Syphilis cases rise in Bristol despite overall drop in STIs during lockdown
Sexually transmitted infections (STIs) have almost halved in Bristol during the pandemic, but syphilis has actually risen and remains at worrying levels, new figures reveal. The lockdown has seen new STI diagnoses drop 43.7% overall in 2020/21 from the previous 12 months, according to the city’s annual Health Protection Report.
However, Bristol’s rate of 718 cases per 100,000 population was still ‘significantly higher’ than the national average of 619, while syphilis has more than doubled since 2016. The report, presented to the health and welfare council Be of the city said that sexually transmitted diseases among Bristol women were well above those in the whole country.
He said: “A significant decline in STI diagnoses was recorded for 2020. This reduction was seen nationwide and was most likely due to the impact that Covid-19 had on both interactions and the restricted access to sexual health services and testing during this time. Detailed analysis suggests that the greatest reduction in STI rates occurred around April/May 2020 when Covid-19 restrictions took hold, and rates began to recover from June 2020.
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“Despite the reduction in other STIs for 2020/21, a particular concern is the continued rise in syphilis cases. There were 83 cases of syphilis in Bristol in 2020. This gives a rate of 17.8 per 100,000, which which is significantly higher than England’s rate and more than double the 2016 rate.
“Although the absolute numbers are relatively low compared to other STIs, syphilis can cause very serious long-term problems if left untreated.” New figures on HIV cases were not available in time for the report, so the impact of the pandemic is not yet clear, but he said work was continuing to “end HIV by 2030” as part of the Fast Track Cities initiative, which Bristol signed up to three years ago.
This included increasing testing and reducing stigma, for example through a pilot project with pharmacies in high-rate areas. The report says Unity’s sexual health department introduced an STI diagnostic machine for chlamydia and gonorrhea at its central health clinic in 2020/21, which delivered results in four hours, compared to two to three weeks when samples previously had to be sent to Southmead’s laboratory. Hospital.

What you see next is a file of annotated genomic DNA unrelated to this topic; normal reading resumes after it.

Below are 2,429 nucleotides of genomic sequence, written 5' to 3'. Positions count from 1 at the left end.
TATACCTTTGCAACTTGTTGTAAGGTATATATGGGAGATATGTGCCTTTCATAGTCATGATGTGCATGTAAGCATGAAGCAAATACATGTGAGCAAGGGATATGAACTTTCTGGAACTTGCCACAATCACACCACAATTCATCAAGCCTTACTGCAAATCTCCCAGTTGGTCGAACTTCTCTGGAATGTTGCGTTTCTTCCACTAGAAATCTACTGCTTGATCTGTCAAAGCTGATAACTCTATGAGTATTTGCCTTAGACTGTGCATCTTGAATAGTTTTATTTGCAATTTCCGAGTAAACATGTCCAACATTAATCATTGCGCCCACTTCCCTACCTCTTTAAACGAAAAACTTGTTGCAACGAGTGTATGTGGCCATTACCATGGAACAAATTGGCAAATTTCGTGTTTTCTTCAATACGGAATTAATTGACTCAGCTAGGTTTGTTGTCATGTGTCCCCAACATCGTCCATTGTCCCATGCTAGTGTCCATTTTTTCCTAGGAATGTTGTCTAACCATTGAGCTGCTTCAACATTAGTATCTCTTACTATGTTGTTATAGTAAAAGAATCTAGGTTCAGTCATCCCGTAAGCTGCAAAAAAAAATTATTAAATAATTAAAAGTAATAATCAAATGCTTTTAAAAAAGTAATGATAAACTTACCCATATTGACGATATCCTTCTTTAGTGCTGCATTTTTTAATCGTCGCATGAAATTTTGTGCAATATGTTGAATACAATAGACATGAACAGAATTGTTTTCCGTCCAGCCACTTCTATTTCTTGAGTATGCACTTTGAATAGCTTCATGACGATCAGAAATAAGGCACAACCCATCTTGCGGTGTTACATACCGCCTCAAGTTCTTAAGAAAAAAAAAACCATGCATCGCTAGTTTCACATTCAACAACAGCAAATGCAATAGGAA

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This allows “earlier treatment of patients, reduces unnecessary antibiotic use and the potential for antimicrobial resistance.” He said: “Currently, if a patient is tested for an STI in primary care and the results are positive, the GP will provide treatment to the patient, but the patient’s sexual contacts are not routinely contacted, tested and treated.
“Local research was undertaken to determine if telephone follow-up of contacts by the sexual health service Unity was acceptable and feasible. The results have been positive and partners in the Sexual Health Improvement Health Integration Team are now developing a wider pilot project to ensure this can be rolled out in Bristol and surrounding local authorities .
Brianna O’Malley, Bristol City Council’s senior public health specialist, told council on Thursday February 24: ‘There has been a significant reduction in the number of sexual health cases detected in the last year, mainly due from lockdown, reduced social interactions and access to testing availability for sexual health. Our main concern is in the area of syphilis where we have significantly higher rates in Bristol than rates in England and they have more than doubled since 2016.”
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